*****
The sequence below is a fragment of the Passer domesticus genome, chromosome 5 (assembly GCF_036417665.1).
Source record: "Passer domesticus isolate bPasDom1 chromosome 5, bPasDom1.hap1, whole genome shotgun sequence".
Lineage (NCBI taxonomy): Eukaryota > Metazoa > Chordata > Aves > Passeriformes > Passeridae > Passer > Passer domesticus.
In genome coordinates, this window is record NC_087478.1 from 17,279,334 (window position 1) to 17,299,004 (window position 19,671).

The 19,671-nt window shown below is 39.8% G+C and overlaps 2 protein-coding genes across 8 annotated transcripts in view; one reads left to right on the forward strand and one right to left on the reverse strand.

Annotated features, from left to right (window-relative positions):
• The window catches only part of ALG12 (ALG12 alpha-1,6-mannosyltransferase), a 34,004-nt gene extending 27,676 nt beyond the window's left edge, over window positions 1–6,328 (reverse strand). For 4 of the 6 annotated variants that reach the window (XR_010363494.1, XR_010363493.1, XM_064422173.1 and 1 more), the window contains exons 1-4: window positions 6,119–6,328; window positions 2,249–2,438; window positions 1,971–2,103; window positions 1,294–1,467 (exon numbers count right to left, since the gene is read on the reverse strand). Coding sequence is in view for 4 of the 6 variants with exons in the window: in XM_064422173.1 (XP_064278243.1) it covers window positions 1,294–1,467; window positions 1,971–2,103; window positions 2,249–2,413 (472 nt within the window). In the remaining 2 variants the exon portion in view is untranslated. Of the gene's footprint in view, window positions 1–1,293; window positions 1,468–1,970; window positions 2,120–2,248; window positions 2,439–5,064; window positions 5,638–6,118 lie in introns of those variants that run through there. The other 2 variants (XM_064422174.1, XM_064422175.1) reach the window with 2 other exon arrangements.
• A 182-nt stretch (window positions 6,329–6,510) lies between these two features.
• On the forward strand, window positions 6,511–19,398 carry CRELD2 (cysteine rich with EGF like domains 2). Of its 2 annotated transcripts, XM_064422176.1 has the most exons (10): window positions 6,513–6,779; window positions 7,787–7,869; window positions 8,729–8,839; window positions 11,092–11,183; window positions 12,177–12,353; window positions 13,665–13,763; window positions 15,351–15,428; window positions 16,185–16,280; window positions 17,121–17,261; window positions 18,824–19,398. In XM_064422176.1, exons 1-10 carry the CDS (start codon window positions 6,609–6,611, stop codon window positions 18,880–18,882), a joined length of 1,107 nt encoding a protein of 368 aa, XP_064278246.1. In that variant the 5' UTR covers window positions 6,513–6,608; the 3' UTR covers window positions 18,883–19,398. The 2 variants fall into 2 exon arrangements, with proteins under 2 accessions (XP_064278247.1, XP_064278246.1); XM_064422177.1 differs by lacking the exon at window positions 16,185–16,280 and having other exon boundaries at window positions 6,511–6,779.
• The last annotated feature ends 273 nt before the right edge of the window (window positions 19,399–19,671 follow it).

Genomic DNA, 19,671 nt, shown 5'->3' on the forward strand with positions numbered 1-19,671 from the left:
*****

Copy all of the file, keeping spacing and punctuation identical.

The sequence below is a fragment of the Passer domesticus genome, chromosome 5 (assembly GCF_036417665.1).
Source record: "Passer domesticus isolate bPasDom1 chromosome 5, bPasDom1.hap1, whole genome shotgun sequence".
Lineage (NCBI taxonomy): Eukaryota > Metazoa > Chordata > Aves > Passeriformes > Passeridae > Passer > Passer domesticus.
In genome coordinates, this window is record NC_087478.1 from 17,279,334 (window position 1) to 17,299,004 (window position 19,671).

The 19,671-nt window shown below is 39.8% G+C and overlaps 2 protein-coding genes across 8 annotated transcripts in view; one reads left to right on the forward strand and one right to left on the reverse strand.

Annotated features, from left to right (window-relative positions):
• The window catches only part of ALG12 (ALG12 alpha-1,6-mannosyltransferase), a 34,004-nt gene extending 27,676 nt beyond the window's left edge, over window positions 1–6,328 (reverse strand). For 4 of the 6 annotated variants that reach the window (XR_010363494.1, XR_010363493.1, XM_064422173.1 and 1 more), the window contains exons 1-4: window positions 6,119–6,328; window positions 2,249–2,438; window positions 1,971–2,103; window positions 1,294–1,467 (exon numbers count right to left, since the gene is read on the reverse strand). Coding sequence is in view for 4 of the 6 variants with exons in the window: in XM_064422173.1 (XP_064278243.1) it covers window positions 1,294–1,467; window positions 1,971–2,103; window positions 2,249–2,413 (472 nt within the window). In the remaining 2 variants the exon portion in view is untranslated. Of the gene's footprint in view, window positions 1–1,293; window positions 1,468–1,970; window positions 2,120–2,248; window positions 2,439–5,064; window positions 5,638–6,118 lie in introns of those variants that run through there. The other 2 variants (XM_064422174.1, XM_064422175.1) reach the window with 2 other exon arrangements.
• A 182-nt stretch (window positions 6,329–6,510) lies between these two features.
• On the forward strand, window positions 6,511–19,398 carry CRELD2 (cysteine rich with EGF like domains 2). Of its 2 annotated transcripts, XM_064422176.1 has the most exons (10): window positions 6,513–6,779; window positions 7,787–7,869; window positions 8,729–8,839; window positions 11,092–11,183; window positions 12,177–12,353; window positions 13,665–13,763; window positions 15,351–15,428; window positions 16,185–16,280; window positions 17,121–17,261; window positions 18,824–19,398. In XM_064422176.1, exons 1-10 carry the CDS (start codon window positions 6,609–6,611, stop codon window positions 18,880–18,882), a joined length of 1,107 nt encoding a protein of 368 aa, XP_064278246.1. In that variant the 5' UTR covers window positions 6,513–6,608; the 3' UTR covers window positions 18,883–19,398. The 2 variants fall into 2 exon arrangements, with proteins under 2 accessions (XP_064278247.1, XP_064278246.1); XM_064422177.1 differs by lacking the exon at window positions 16,185–16,280 and having other exon boundaries at window positions 6,511–6,779.
• The last annotated feature ends 273 nt before the right edge of the window (window positions 19,399–19,671 follow it).

Genomic DNA, 19,671 nt, shown 5'->3' on the forward strand with positions numbered 1-19,671 from the left: